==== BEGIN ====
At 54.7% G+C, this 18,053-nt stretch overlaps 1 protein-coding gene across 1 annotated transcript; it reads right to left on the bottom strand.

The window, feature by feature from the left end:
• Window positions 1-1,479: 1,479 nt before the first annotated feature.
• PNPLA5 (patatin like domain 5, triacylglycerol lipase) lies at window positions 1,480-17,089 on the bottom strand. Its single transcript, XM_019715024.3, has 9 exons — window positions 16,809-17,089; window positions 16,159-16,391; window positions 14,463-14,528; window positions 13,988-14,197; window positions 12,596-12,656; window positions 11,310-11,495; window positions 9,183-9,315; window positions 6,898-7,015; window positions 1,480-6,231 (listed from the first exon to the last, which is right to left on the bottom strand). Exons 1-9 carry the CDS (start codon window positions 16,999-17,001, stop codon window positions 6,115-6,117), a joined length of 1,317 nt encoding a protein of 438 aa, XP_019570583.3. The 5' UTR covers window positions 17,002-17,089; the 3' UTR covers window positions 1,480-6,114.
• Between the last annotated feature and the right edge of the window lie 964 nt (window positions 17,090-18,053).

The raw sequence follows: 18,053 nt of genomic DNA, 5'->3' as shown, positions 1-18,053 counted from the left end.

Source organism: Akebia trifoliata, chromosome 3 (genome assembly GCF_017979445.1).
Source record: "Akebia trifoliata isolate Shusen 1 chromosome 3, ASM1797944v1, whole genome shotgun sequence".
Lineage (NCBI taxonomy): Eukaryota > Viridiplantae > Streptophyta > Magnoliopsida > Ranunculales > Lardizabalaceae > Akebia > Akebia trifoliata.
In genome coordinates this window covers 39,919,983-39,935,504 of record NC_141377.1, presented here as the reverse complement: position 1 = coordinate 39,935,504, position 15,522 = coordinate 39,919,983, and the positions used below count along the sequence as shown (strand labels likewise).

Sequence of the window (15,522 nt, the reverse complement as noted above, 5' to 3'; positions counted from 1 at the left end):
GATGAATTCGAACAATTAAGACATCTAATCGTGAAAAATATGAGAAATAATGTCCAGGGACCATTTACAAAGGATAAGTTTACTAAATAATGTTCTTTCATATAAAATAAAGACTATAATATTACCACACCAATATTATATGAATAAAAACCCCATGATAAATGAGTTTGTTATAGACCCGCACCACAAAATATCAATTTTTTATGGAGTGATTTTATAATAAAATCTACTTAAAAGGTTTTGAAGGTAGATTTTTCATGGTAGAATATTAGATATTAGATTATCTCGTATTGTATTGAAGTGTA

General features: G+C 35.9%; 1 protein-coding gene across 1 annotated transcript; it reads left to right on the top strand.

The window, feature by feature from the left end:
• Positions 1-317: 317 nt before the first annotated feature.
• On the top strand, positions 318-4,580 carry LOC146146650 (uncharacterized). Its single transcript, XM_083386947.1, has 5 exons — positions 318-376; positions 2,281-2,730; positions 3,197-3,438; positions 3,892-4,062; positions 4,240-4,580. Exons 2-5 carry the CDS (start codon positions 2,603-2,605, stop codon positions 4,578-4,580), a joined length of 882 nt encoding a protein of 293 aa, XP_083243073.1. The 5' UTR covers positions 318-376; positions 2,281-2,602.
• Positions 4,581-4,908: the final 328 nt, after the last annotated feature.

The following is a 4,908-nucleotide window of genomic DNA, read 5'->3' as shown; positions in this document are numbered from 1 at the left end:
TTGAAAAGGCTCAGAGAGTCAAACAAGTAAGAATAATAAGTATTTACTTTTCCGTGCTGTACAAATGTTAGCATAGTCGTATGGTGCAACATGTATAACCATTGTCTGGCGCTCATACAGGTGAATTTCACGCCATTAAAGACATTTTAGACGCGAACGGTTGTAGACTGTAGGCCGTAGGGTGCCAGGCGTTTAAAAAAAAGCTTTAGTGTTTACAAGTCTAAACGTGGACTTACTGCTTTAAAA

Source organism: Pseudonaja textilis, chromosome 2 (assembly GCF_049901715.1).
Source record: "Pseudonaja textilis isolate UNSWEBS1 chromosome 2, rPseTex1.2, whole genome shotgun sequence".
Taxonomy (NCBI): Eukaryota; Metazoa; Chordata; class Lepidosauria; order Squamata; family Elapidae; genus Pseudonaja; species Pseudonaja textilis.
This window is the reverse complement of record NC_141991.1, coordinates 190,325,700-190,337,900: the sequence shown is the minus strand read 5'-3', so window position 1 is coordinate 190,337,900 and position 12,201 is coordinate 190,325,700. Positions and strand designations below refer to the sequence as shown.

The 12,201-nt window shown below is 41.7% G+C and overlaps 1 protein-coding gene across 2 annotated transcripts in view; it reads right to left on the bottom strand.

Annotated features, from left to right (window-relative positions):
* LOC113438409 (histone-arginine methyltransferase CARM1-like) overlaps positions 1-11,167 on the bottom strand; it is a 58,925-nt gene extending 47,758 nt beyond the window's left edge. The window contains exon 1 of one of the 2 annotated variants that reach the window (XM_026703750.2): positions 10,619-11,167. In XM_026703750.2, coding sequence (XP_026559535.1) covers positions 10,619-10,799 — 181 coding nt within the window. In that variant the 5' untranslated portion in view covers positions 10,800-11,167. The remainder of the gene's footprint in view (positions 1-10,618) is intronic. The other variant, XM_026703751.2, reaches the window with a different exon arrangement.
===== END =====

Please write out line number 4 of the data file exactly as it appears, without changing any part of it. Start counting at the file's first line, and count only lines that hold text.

• PNPLA5 (patatin like domain 5, triacylglycerol lipase) lies at window positions 1,480-17,089 on the bottom strand. Its single transcript, XM_019715024.3, has 9 exons — window positions 16,809-17,089; window positions 16,159-16,391; window positions 14,463-14,528; window positions 13,988-14,197; window positions 12,596-12,656; window positions 11,310-11,495; window positions 9,183-9,315; window positions 6,898-7,015; window positions 1,480-6,231 (listed from the first exon to the last, which is right to left on the bottom strand). Exons 1-9 carry the CDS (start codon window positions 16,999-17,001, stop codon window positions 6,115-6,117), a joined length of 1,317 nt encoding a protein of 438 aa, XP_019570583.3. The 5' UTR covers window positions 17,002-17,089; the 3' UTR covers window positions 1,480-6,114.